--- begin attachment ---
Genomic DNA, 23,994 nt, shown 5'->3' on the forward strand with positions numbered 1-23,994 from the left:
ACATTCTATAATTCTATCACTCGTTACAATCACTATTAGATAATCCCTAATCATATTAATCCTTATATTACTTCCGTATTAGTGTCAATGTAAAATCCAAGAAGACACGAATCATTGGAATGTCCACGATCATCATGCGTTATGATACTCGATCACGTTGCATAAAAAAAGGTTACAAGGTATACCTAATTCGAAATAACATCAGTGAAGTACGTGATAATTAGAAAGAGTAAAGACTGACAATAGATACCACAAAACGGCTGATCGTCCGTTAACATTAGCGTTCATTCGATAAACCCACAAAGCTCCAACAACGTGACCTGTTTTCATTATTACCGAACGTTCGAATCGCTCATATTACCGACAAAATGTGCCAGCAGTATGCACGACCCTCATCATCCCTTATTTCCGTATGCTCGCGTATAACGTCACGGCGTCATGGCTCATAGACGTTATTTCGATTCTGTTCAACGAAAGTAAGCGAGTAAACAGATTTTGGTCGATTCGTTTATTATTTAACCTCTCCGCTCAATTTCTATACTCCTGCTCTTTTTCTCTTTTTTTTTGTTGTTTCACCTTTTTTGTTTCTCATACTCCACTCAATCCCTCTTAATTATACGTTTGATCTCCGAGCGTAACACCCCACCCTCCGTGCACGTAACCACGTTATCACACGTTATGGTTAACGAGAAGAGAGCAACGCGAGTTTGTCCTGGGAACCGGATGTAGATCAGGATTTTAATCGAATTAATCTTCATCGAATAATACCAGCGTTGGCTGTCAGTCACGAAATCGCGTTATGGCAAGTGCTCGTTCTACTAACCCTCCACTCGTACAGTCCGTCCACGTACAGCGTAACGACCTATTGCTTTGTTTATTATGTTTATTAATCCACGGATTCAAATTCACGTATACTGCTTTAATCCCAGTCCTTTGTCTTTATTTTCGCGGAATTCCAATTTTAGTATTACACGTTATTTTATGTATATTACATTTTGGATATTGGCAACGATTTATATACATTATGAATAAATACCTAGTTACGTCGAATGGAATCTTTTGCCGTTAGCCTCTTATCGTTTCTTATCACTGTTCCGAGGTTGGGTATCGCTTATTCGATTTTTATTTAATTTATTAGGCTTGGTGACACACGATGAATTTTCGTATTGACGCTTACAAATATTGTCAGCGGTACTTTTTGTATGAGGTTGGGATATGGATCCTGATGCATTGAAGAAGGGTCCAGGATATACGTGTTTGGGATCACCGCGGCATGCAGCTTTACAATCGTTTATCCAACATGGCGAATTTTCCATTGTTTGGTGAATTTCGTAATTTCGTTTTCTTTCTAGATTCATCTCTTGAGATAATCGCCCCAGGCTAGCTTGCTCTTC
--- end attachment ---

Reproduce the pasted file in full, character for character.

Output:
Genomic DNA, 23,994 nt, shown 5'->3' on the forward strand with positions numbered 1-23,994 from the left:
ACATTCTATAATTCTATCACTCGTTACAATCACTATTAGATAATCCCTAATCATATTAATCCTTATATTACTTCCGTATTAGTGTCAATGTAAAATCCAAGAAGACACGAATCATTGGAATGTCCACGATCATCATGCGTTATGATACTCGATCACGTTGCATAAAAAAAGGTTACAAGGTATACCTAATTCGAAATAACATCAGTGAAGTACGTGATAATTAGAAAGAGTAAAGACTGACAATAGATACCACAAAACGGCTGATCGTCCGTTAACATTAGCGTTCATTCGATAAACCCACAAAGCTCCAACAACGTGACCTGTTTTCATTATTACCGAACGTTCGAATCGCTCATATTACCGACAAAATGTGCCAGCAGTATGCACGACCCTCATCATCCCTTATTTCCGTATGCTCGCGTATAACGTCACGGCGTCATGGCTCATAGACGTTATTTCGATTCTGTTCAACGAAAGTAAGCGAGTAAACAGATTTTGGTCGATTCGTTTATTATTTAACCTCTCCGCTCAATTTCTATACTCCTGCTCTTTTTCTCTTTTTTTTTGTTGTTTCACCTTTTTTGTTTCTCATACTCCACTCAATCCCTCTTAATTATACGTTTGATCTCCGAGCGTAACACCCCACCCTCCGTGCACGTAACCACGTTATCACACGTTATGGTTAACGAGAAGAGAGCAACGCGAGTTTGTCCTGGGAACCGGATGTAGATCAGGATTTTAATCGAATTAATCTTCATCGAATAATACCAGCGTTGGCTGTCAGTCACGAAATCGCGTTATGGCAAGTGCTCGTTCTACTAACCCTCCACTCGTACAGTCCGTCCACGTACAGCGTAACGACCTATTGCTTTGTTTATTATGTTTATTAATCCACGGATTCAAATTCACGTATACTGCTTTAATCCCAGTCCTTTGTCTTTATTTTCGCGGAATTCCAATTTTAGTATTACACGTTATTTTATGTATATTACATTTTGGATATTGGCAACGATTTATATACATTATGAATAAATACCTAGTTACGTCGAATGGAATCTTTTGCCGTTAGCCTCTTATCGTTTCTTATCACTGTTCCGAGGTTGGGTATCGCTTATTCGATTTTTATTTAATTTATTAGGCTTGGTGACACACGATGAATTTTCGTATTGACGCTTACAAATATTGTCAGCGGTACTTTTTGTATGAGGTTGGGATATGGATCCTGATGCATTGAAGAAGGGTCCAGGATATACGTGTTTGGGATCACCGCGGCATGCAGCTTTACAATCGTTTATCCAACATGGCGAATTTTCCATTGTTTGGTGAATTTCGTAATTTCGTTTTCTTTCTAGATTCATCTCTTGAGATAATCGCCCCAGGCTAGCTTGCTCTTC